Published: 00:01, 08 September 2017
The first “new” grammar school in decades opens its doors to 120 pupils today, after a lengthy campaign by parents in Sevenoaks.
The pupils will be taught at a new annexe in Sevenoaks, which is being managed by the Weald of Kent Girls Grammar School in Tonbridge.
But the opening will be a bittersweet victory for those who want to see more selective schools. The government was forced to abandon its plan to lift the ban on new grammars after the election.
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And the satellite of the school will only be able to accept girls despite the original campaign being based around a shortage of places for boys in the area.
The annexe has cost £11m and has 25 classrooms, sports and school hall as well as a lecture theatre. Over the coming years, the number of pupils will grow to 450.
The opening comes more than four years after a campaign was launched by parents Sarah and Andrew Shilling to create grammar places in Sevenoaks, so children did not have to travel long distances to attend school.
The county council came on board after a petition signed by 2,600 people triggered a debate at County Hall in 2011.
Protracted wrangling around where the site could go, along with questions around the legality of the scheme, led to lengthy delays but the government eventually gave the green light in 2015.
The then education secretary Nicky Morgan emphasised that her approval did not breach the ban on new grammar schools and was justified as it was addressing a shortfall of available selective school places caused by population growth.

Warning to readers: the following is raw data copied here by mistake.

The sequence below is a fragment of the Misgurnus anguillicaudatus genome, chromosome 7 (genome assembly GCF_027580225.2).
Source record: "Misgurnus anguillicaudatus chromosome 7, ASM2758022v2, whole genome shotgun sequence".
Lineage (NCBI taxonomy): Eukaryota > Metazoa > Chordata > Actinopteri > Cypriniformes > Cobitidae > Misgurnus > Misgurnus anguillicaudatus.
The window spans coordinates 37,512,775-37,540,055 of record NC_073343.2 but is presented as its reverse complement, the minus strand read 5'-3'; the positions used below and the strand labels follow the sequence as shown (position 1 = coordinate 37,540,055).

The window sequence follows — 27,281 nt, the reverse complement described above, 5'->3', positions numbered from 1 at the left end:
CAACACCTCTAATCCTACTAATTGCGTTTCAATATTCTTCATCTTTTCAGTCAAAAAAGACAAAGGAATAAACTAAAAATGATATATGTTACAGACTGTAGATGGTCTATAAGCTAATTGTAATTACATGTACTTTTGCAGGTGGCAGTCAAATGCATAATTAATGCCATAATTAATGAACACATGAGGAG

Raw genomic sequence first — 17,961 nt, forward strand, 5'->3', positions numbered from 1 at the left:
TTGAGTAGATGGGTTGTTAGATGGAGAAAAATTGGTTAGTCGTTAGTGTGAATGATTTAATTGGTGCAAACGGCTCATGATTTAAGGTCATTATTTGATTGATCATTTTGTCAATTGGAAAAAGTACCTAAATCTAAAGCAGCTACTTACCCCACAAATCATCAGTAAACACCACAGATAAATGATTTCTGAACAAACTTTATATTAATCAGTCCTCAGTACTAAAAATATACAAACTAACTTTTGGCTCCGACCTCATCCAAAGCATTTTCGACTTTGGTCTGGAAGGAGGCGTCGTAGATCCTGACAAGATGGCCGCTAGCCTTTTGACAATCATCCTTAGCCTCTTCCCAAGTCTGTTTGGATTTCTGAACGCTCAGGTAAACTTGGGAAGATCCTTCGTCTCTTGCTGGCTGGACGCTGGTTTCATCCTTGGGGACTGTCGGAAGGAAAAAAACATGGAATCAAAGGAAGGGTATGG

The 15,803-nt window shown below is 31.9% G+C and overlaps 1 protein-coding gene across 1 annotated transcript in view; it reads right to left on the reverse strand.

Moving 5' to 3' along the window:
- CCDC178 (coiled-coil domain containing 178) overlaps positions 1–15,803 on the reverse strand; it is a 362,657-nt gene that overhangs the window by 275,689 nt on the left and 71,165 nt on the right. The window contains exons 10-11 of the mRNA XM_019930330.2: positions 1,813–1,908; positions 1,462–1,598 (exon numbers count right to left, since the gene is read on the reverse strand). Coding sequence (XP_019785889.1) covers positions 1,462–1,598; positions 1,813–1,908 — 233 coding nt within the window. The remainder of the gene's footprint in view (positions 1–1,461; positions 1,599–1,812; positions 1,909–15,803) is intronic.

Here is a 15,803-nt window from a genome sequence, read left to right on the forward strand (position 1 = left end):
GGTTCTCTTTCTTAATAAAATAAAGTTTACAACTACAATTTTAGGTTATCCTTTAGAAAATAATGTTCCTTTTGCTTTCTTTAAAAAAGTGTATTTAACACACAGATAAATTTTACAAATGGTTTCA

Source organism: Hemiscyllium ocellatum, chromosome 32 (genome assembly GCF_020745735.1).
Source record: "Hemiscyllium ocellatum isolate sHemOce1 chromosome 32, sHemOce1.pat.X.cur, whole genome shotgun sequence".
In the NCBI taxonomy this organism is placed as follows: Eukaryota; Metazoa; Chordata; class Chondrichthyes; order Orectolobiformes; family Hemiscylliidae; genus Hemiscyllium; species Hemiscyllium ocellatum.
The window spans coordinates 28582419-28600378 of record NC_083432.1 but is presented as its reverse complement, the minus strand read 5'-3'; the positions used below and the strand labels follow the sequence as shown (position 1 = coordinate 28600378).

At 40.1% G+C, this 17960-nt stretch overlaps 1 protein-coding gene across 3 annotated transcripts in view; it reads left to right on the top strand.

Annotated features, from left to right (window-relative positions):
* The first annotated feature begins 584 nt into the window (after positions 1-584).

David Bower, chairman of governors, said the annexe marked a significant moment.
He said: “We are absolutely delighted. There are a lot of over-subscribed grammars in west Kent and what we are doing is addressing a shortage of places. I am only disappointed that we cannot do the same for boys.”
He said the school had received more applications than there were available places, signalling that the annexe was already proving its worth.
Those sentiments were echoed by Cllr Roger Gough, KCC cabinet member for education.
However, he said any future expansion plans by other grammars would probably only be supported if they addressed genuine needs for extra places caused by population growth.
“It is a significant moment because it is something the county council and local parents have committed to for a long time.
"It tackles an historic anomaly as Sevenoaks is the only major town without grammar provision despite there being a high number of boys and girls who attend selective schools.
“Clearly there was a need to address the issue and at the same time build in more provision."
He said KCC remained committed to finding a way to create more places for boys.
He added: “There are discussions around that all the time and hopefully it is something we can achieve on that site. Clearly, we’d like to see that balanced out.”
However, campaigners opposed to selection and grammar schools were critical.
Joanne Bartley, chairman of Kent Education Network, said: “It is wrong of Kent County Council to spend £19 million of council tax payers’ money on this project; one entirely based on a local pressure group with a petition and political motivation.”